8. valveman

    valveman Cary Austin Staff Member

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    I forgot to say, the motor on the Goulds VFD system will be three phase instead of single phase. In other words you cannot easily change to Cycle Stop Valve without changing the pump/motor to single phase power. You need the VFD controller to convert single phase to three phase to power the three phase motor. That is how they lock you into at least a couple of VFD replacement controllers before you figure out you've been hooked.
     
  9. Cornucopia72

    Cornucopia72 New Member

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    Valveman, you are right. My buster pump has a 1/2 hp 3 phase motor. Crap! How can I test the pressure tank?
     
  10. valveman

    valveman Cary Austin Staff Member

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    The pump does not have to be working to test the pressure tank. With zero pressure on the water pressure gauge, you should still have maybe 30 PSI air in the tank. If not air the tank up to 30 PSI and see if it holds that for a few hours or a day. If the air doesn't get out, the tank is most likely still good. Plus nothing the tank could do would cause the pump to run continuously. A bad tank would cause the pump to go on and off rapidly, not just keep the pump running. Sounds like a bad VFD controller. Now is the time to see if it is more expensive to keep the VFD system or switch to a normal single phase motor where you have some control choices that can make the pump last 30 years.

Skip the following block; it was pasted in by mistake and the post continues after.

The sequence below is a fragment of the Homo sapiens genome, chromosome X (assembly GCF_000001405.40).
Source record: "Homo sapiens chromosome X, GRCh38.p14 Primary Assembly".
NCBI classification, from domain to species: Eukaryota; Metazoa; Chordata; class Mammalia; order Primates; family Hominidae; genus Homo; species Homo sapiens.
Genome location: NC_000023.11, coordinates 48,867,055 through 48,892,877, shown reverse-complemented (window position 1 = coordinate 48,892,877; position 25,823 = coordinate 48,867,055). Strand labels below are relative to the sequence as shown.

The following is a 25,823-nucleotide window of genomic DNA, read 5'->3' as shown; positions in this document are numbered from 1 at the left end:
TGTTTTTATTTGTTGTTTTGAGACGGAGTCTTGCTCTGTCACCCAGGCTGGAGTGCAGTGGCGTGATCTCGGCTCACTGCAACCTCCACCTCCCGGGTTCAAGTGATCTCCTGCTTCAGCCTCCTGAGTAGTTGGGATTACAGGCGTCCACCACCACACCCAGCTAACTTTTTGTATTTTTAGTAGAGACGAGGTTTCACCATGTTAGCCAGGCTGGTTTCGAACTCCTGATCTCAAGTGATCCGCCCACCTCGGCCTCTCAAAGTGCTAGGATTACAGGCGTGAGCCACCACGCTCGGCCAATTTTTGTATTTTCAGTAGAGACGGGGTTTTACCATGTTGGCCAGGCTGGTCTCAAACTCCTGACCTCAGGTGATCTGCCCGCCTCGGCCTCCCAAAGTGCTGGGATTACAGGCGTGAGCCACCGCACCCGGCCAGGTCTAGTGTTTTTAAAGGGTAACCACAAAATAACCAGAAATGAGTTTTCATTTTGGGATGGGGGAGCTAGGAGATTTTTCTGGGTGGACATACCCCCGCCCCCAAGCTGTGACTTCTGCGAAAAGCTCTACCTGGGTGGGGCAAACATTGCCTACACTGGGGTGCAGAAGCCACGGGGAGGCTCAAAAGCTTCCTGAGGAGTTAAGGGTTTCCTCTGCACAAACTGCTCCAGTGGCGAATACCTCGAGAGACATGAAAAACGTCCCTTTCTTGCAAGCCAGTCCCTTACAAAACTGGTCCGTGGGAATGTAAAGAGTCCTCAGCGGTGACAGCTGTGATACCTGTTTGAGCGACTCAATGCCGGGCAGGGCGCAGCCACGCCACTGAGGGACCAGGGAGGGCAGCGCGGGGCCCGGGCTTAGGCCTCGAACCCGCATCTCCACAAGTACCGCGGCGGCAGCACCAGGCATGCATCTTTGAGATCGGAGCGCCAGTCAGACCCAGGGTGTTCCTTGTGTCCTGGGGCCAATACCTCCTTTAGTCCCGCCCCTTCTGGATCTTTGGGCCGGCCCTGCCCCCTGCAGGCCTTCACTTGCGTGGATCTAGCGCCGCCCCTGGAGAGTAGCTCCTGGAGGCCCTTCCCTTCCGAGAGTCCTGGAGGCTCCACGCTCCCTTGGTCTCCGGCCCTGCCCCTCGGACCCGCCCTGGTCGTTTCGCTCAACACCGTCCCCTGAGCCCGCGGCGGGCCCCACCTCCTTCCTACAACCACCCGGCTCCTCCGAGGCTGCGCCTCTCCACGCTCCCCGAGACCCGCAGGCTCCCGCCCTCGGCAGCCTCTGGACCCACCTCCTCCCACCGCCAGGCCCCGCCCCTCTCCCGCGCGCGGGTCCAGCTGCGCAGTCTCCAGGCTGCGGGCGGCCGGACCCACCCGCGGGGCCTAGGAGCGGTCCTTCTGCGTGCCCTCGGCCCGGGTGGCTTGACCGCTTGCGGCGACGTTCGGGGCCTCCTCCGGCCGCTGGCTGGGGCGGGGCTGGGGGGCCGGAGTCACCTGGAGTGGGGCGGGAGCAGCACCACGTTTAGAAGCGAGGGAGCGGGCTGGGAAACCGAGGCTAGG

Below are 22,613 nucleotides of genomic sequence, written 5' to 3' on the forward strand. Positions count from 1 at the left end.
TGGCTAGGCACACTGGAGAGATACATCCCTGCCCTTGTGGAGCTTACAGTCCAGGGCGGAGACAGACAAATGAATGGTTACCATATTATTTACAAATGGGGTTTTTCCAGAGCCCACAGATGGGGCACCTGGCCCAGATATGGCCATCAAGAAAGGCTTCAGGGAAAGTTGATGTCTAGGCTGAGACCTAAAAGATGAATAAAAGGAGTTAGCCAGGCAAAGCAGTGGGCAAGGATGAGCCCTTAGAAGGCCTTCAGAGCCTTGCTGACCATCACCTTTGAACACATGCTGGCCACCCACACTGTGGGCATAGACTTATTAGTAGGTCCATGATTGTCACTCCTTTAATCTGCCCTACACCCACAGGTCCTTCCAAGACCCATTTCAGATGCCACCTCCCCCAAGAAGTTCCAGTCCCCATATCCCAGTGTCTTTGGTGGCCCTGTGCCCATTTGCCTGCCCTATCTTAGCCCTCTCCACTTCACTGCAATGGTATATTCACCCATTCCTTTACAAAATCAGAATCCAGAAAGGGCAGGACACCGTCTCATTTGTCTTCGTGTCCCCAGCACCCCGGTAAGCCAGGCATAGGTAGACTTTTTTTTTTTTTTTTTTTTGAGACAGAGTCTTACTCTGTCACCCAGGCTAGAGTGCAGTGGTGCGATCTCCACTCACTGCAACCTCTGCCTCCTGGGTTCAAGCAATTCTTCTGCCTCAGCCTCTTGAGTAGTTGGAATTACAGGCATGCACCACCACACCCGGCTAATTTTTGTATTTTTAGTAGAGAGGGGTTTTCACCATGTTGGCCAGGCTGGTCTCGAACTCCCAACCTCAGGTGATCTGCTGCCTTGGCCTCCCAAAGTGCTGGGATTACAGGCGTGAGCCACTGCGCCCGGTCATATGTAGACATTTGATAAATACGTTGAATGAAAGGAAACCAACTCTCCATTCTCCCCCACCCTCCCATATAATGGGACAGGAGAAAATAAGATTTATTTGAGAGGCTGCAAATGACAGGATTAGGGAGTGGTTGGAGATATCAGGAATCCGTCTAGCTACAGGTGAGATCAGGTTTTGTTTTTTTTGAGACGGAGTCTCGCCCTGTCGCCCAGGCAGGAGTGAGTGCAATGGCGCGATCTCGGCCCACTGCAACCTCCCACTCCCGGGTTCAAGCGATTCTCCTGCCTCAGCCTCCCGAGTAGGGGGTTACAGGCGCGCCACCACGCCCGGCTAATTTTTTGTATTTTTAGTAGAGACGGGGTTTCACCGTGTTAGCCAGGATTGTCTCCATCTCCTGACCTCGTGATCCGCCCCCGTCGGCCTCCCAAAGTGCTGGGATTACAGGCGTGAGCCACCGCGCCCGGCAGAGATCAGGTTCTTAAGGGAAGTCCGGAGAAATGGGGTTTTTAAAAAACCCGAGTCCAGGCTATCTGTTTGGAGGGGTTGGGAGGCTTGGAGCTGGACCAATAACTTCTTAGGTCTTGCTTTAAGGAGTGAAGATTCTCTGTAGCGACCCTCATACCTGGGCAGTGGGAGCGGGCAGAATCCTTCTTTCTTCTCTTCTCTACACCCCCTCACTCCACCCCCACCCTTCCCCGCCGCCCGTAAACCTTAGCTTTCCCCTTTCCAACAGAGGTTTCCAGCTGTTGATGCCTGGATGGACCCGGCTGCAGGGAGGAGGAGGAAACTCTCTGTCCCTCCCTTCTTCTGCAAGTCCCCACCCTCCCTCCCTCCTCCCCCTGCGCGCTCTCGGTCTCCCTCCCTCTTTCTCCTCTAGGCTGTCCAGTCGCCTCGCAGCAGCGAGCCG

11. Cornucopia72

    Cornucopia72 New Member

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    I tested the pressure tank and it is OK. So the controller is most likely bad. I checked and they run $750 and up
     
  12. ThirdGenPump

    ThirdGenPump In the Trades

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    They have a 3 year warranty. Any Gould's installer can normally get credit up to 5 years on them
     
  13. valveman

    valveman Cary Austin Staff Member

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    Get a warranty if you can. If not you can do a lot for $750 toward switching to a normal single phase pump/motor that will last a long time.
     
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  14. nakopf

    nakopf Nailed it.

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    For the cost of that repair, I'd look at a Scala2...
     
  15. valveman

    valveman Cary Austin Staff Member

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    That one is the same concept as the Goulds, or any other VFD. The Scala2 replaced the MQ, which isn't available anymore for a lot of reasons. Reasons that the Scala2 isn't going to fix. Just remember they aren't trying to fix the problems. They just want to offer something that sounds so cool you don't mind replacing it every 2-3 years instead of every 20-30 years.
     
  16. Cornucopia72

    Cornucopia72 New Member

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    The guy that installed my system came by yesterday to check if the controller needed replacement. It turned out that the problem was low pressure in the the air tank. He said that it needed to be 50 or 55 psi for the system to operate properly. It was reading only about 30 psi. We increased the pressure to 55 psi and started the system and it worked fine afterwards.
     
  17. valveman

    valveman Cary Austin Staff Member

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    Glad you got it working. But that tank should not have lost any air. Probably still something wrong, I would keep an eye on it.
     
  18. Cornucopia72

    Cornucopia72 New Member

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    The system worked fine for two weeks and now the old symptoms are coming back. I suspect a bad tank. It currently has a Hydro Pro 205746-002 that looks about 5 gallon capacity. The pump is 1.5HP. DO you recommend changing the tank? If so which tank would be a good fit?
     
  19. valveman

    valveman Cary Austin Staff Member

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  20. Cornucopia72

    Cornucopia72 New Member

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  21. valveman

    valveman Cary Austin Staff Member